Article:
Going to college in Minnesota, economist Erik Hembre got acquainted with griping among local sports fans. Ever since the Minnesota Twins won the World Series in 1991, the state's teams have been, for the most part, mediocre — and at times downright awful.

But while Americans everywhere have excuses they lean on when their teams lose, Hembre wondered whether disgruntled Minnesotans' favorite argument actually had some merit to it.

Minnesota's state income tax is among the highest in the country. As a result, teams in Minnesota might have to make more lucrative offers to recruit athletes, who would otherwise be better off financially if they played in a state where they would pay less in taxes. Other things being equal, the maximum marginal rate of 9.85 percent could force the state's franchises to pay that much more for the same talent.

"You get a lot of complaining about professional sports in Minnesota, because this problem is especially acute there," Hembre said. "People complain about, 'Oh, we can’t get good free agents. It really hurts us.'"

The situation in Minnesota fits a broader pattern that Hembre described in a draft of a paper he published online this month. Teams in blue states, which tend to have higher income taxes, seem to have performed worse over the past two decades than teams in red states with low or no income tax, after accounting for other local factors that can affect a team's performance.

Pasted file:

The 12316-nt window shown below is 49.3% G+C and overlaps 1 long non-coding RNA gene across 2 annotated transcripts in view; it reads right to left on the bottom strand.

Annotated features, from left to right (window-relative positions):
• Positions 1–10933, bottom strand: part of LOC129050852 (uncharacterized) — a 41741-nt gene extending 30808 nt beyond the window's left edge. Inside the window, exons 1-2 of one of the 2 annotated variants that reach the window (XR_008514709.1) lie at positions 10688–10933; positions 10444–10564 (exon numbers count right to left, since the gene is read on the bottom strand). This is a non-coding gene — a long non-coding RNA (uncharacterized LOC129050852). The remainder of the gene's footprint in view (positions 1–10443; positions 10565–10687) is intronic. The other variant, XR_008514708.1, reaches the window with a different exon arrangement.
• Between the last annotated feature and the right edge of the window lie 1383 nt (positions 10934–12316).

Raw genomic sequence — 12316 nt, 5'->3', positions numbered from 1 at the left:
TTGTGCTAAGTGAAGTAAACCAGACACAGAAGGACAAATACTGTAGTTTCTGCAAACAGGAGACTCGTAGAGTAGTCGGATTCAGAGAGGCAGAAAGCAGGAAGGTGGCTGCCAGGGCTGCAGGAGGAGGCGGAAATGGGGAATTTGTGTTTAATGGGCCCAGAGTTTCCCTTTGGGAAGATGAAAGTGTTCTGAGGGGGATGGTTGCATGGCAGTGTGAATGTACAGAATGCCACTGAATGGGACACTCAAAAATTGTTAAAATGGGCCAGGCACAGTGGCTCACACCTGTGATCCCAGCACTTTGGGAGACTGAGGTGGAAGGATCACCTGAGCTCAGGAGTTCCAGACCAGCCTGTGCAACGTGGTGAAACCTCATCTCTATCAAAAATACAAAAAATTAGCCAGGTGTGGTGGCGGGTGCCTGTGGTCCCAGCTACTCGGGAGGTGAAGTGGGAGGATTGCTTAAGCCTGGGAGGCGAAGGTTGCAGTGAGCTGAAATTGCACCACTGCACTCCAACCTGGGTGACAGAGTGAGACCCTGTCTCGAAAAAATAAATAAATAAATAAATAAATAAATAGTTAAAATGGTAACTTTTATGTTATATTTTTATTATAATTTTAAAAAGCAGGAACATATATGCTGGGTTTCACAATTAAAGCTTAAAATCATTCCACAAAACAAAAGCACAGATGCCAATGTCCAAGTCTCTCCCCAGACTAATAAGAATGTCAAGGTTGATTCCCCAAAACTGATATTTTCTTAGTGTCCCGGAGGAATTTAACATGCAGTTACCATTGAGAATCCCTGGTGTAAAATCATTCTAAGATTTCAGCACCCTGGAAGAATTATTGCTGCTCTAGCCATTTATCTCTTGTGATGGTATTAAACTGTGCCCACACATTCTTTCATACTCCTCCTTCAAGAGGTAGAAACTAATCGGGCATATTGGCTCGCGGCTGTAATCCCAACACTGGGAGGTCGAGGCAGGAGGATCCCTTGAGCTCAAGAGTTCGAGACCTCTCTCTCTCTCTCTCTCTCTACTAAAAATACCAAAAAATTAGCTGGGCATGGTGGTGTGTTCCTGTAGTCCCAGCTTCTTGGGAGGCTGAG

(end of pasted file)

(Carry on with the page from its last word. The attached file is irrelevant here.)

Hembre found that, among teams that are similar in the age of the franchise and in terms of the cities in which they play, those in the states with the lowest income taxes have had winning percentages that are 3 percentage points higher than those in the states with the highest taxes since 1994.

Hembre, now at the University of Illinois at Chicago, examined the record of each team in the National Basketball Association, the National Football League, the National Hockey League and Major League Baseball. Hembre acknowledges that his analysis has limitations, but he did adjust for local populations, incomes and other factors that can help a team win.

For example, teams in large or wealthy cities can sell more tickets and advertising, which gives them more money with which to pay players —  a major advantage in leagues that don't impose hard caps on how much they can spend on salary. New teams are also at a disadvantage, since assembling a winning roster takes several years.

Going back to 1977, Hembre also found that income tax was not associated with teams' records before the 1990s. During that period, strikes and collective bargaining resulted in players having more power to negotiate their salaries with their employers, and the rapid increase in professional athletes' pay that has followed could make local income taxes more of a concern for teams.

Hembre also studied college games. Because college athletes are unpaid, income tax should not affect how well their teams do. Indeed, college teams in the same states performed no better than college teams in high-tax states, Hembre found.